I had always been obsessed with music. Just not always good music.
After finishing athletics training as a young, slightly-too-spritely kid, I would stare daggers at my father who would begin a lengthy conversation with my coach. I would sigh, tug on his shirt incessantly and wriggle uncomfortably, eventually grabbing the car keys off my dad and jumping into the car. After all, there weren’t many things more important in the day than discovering who had topped the charts that week on the radio.
But amongst this saturation of frankly pretty terrible pop music, The Killers weaved their way into my music subconscious – and one chorus in particular.
“Somebody told me you had a boyfriend, who looked like a girlfriend, that I had in February of last year”.
As a ten year old, these lyrics were infinitely amusing. What I didn’t realise was that this song would have as much relevance in my life when I first heard it as a ten year old, as it would at the end of year disco in year 6, as it would at a dingy club in Kings Cross as a freshly minted adult. Regardless of where and when I heard it, it’s unbridled energy never fails to rouse me.
Yet as was the nature of Hot Fuss, the album offered far more than an isolated hit. Critics of the album argue that it is dangerously top-heavy. But with some of the most iconic pop hits of the decade back ending each other in the first four songs (Mr Brightside, Smile Like You Mean It, Somebody Told Me), the other half is naturally going to suffer. To keep up this level of retro synth rock to this standard would have be nigh impossible.
These early songs undoubtedly incorporate the best of The Killers. The searching vocals of Brandon Flowers in the murder epic Jenny Was A Friend Of Mine are honest and painful in equal doses. Mr Brightside blasted onto the radio waves with a swell of synth and deliciously addictive guitar riffs. Yet the chorus is deceivingly simple – using only a few notes to construct something purely compelling. Meanwhile, Smile Like You Mean It is delightfully nostalgic and melancholy with lyrics like “and someone will drive her around down the same streets that I did.”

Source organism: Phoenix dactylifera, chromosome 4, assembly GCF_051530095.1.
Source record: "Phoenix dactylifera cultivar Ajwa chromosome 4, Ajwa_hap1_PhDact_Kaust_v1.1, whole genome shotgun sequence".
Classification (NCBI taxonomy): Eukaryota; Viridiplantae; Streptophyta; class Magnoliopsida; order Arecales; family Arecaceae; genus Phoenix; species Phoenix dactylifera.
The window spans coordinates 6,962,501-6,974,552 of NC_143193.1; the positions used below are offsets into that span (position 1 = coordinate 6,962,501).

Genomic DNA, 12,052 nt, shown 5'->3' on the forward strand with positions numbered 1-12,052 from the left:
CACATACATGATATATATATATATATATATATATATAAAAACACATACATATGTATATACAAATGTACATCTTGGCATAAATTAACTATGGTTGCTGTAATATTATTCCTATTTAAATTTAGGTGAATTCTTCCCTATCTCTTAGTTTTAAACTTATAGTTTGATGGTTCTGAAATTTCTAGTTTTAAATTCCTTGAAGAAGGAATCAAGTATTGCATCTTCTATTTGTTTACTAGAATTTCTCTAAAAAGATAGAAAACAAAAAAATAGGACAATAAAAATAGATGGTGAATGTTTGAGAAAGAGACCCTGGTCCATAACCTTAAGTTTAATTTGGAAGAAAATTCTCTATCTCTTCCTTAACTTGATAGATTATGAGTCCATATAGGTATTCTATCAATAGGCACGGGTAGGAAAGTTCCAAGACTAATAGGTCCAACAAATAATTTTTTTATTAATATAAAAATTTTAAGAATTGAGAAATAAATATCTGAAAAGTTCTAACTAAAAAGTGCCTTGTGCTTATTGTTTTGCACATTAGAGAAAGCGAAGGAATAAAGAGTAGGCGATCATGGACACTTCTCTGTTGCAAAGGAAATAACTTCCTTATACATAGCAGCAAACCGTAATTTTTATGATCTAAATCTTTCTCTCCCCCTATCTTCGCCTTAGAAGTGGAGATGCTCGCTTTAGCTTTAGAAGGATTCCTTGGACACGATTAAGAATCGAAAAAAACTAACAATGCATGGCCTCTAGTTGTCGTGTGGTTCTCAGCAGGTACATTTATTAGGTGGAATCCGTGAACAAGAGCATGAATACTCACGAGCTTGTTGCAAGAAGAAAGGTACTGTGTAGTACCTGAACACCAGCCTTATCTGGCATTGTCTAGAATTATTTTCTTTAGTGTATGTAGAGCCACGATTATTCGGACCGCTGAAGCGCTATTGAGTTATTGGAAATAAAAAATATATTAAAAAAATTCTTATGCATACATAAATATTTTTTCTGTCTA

Granted, the album somewhat splutters and limps its way to the end – imploding from the highs of candied hooks and monstrous yet balanced sounds to an over-produced and slightly lopsided mess.
While the album seems like a festival of colour and splendour, in actuality it was curated with earnest deliberation and a slap of cocky bravado. Inspired by the wave of revivalist 1980’s bands, The Killers unashamedly desired to bring their brand of dance infused post-punk indie rock from the fringes of music to the forefront of the masses. At times, this desire was a little too transparent. With British affections and a song called named Glamourous Indie Rock and Roll, I’m still unsure whether the irony is quite obvious enough. I can almost hear the groan of pure indie rock fans from all the way here in 2015, as a band that so obviously aimed for mainstream success still clung onto their ‘indie cred’. But as a young kid screaming along to Somebody Told Me, I frankly couldn’t have cared less.
While Hot Fuss was half of one of the greatest albums of the decade, it is still a tribute to The Killers for creating a string of songs that are just as recognisable to the masses now, as they were more than ten years ago. It’s a shame that this imperfect album was not a springboard for much bigger and better things. If anything, it would predict a career carved from the same path – one of promise that scored legions of fans, but also of imbalance. Perhaps more than any other band in recent times, The Killers are plagued by the ridiculous standard of their early work. While it is not uncommon for fans to lament the inability of bands to scale their previous heights of their debut album, very few can say they are plagued by the reputation of their first four songs.
It is this reason why I will always love Hot Fuss; for bringing to life some of the most important songs of my own, and many others’ childhoods. By riding their wave of synth-heavy indie rock to the mainstream, I was introduced to what music could be beyond the mass produced radio hits. So perhaps Hot Fuss or in fact any of The Killers albums isn’t perfect, but for the little kid sitting in my dad’s car after athletics training, none of that really mattered.